Ensemble Amarillis with Maryseult Wieczorek
Music of 17.C Italy 'Furioso ma non troppo''
Ambroisie AMB 9901
This is one of those CDs whose tasteful presentation in one of the new formats
(since the jewel case lost its monopoly) gives anticipatory pleasure, which
is undiminished by hearing the contents. The programme of 17 C.mannerist
and baroque Italian music (1802-1717) ranges widely, and rings the changes
on voice, flutes and oboe, cello, harpsichord and positif organ, ensuring
avoidance of monotony. The instruments are mostly modern copies of authentic
instruments of the period.
It begins with a delectable piece for the instruments, featuring the recorder,
by Pandolfi, followed by a powerful and moving Dido's lament by D'India,
sung with style and beauty of voice by Maryseult Wieczorek. Next a charming
duet by one Bartolomeo de Selma y Salaverdi for florid recorder (Heloise
Gaillard) and cello (Ophelie Gaillard), duetting over an organ accompaniment.
The composers include Frescobaldi (an improvisatory Toccata prima played
with sensitivity and virtuosity on harpsichord by Violaine Cochard, and Corelli's
famous La Follia in a spectacular version with fireworks for recorder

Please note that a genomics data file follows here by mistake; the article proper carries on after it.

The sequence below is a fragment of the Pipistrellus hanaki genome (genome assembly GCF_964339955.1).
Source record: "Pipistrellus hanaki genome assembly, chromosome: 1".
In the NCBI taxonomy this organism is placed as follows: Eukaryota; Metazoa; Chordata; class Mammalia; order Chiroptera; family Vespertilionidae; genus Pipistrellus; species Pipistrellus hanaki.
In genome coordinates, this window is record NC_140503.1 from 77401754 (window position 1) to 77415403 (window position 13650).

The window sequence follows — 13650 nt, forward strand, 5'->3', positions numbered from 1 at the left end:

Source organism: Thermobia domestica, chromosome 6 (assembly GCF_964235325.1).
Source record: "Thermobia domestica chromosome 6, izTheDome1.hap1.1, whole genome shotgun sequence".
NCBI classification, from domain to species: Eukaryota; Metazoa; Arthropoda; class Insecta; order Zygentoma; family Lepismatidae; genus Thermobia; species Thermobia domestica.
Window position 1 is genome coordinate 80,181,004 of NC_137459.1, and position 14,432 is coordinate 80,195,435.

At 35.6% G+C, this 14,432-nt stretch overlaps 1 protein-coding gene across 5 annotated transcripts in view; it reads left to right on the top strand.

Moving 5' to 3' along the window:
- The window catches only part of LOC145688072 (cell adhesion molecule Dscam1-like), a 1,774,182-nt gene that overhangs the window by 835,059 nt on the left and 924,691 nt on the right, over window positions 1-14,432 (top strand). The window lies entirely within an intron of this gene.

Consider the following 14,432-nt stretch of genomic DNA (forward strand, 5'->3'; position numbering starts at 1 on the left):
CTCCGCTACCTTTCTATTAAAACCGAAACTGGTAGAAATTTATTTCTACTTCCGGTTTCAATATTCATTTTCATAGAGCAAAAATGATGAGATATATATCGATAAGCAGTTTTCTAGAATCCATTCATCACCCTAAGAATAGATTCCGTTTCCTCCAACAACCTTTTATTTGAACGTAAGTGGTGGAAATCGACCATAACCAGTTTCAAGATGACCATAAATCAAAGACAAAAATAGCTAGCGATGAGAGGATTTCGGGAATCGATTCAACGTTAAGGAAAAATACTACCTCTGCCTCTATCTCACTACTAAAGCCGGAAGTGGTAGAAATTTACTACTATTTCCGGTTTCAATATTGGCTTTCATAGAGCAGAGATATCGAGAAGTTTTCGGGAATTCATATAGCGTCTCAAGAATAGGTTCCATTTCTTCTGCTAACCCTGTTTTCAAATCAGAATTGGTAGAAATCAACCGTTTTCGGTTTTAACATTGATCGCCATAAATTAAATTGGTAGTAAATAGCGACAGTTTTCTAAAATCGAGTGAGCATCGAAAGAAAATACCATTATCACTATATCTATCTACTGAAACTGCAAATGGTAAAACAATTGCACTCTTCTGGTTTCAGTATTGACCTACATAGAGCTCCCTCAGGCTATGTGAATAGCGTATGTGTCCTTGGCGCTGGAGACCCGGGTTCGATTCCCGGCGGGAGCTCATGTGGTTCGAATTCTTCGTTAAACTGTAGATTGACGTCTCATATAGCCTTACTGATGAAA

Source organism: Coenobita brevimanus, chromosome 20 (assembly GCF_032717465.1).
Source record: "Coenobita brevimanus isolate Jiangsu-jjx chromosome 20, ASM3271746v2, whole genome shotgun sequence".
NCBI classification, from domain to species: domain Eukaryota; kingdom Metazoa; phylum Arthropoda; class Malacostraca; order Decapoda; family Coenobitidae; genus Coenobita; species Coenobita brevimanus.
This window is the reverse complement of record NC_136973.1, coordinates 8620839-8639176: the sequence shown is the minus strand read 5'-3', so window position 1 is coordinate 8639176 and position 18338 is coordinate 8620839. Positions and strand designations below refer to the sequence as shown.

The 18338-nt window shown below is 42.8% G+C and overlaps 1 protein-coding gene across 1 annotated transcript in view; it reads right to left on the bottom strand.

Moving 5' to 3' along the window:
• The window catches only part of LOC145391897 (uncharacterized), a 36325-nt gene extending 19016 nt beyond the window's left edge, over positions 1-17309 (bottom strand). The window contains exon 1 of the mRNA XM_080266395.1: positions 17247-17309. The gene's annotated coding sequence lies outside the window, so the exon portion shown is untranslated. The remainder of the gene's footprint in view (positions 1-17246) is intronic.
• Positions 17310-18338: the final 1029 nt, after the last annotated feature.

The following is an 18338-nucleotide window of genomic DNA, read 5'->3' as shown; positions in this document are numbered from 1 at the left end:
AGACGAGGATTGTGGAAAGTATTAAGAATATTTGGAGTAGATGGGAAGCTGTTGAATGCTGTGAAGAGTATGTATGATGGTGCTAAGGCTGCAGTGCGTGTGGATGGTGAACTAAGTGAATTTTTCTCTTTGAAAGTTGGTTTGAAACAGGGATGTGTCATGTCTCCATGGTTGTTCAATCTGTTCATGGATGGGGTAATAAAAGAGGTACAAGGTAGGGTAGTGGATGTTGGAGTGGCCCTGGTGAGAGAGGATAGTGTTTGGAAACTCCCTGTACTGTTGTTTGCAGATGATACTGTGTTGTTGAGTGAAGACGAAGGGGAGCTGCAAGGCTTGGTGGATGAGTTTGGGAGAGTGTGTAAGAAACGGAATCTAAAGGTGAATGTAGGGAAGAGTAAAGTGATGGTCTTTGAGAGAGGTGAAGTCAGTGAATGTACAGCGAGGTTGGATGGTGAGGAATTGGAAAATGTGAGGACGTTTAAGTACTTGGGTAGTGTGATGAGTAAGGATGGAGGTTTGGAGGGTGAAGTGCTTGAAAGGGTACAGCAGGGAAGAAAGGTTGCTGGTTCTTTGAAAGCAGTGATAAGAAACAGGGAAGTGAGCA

and cello. The sequence draws you on, and you encounter less familiar names
such as Falconieri, Jacchini and Pandolfi, some music gay, other grave and
pensive. The writer suggests making the most of the CD tracking capability
by varying the juxtapositions of music composed in a period of change.
The popular 'aria antiche' Amarilli mia bella by Caccini, beautifully
done by Maryseult Wieczorek, may have spurred the young women to adopt the
name Ensemble Amarillis. For Lotti's cantata Ti senso Heloise
Galliard exchanges her recorders for oboe. Pandolfi's La Bernabea
gives scope for the flautist to show staggering virtuosity, as does the cellist
in Jacchini's sonata , which veers from adagio to Presto prestissimo,
and may explain the CD's fanciful title, Furioso ma non
The booklet is a pleasure to hold and peruse, and no care has been spared
on this production at any level. No reservations, and I look forward keenly
to their future releases.
Peter Grahame Woolf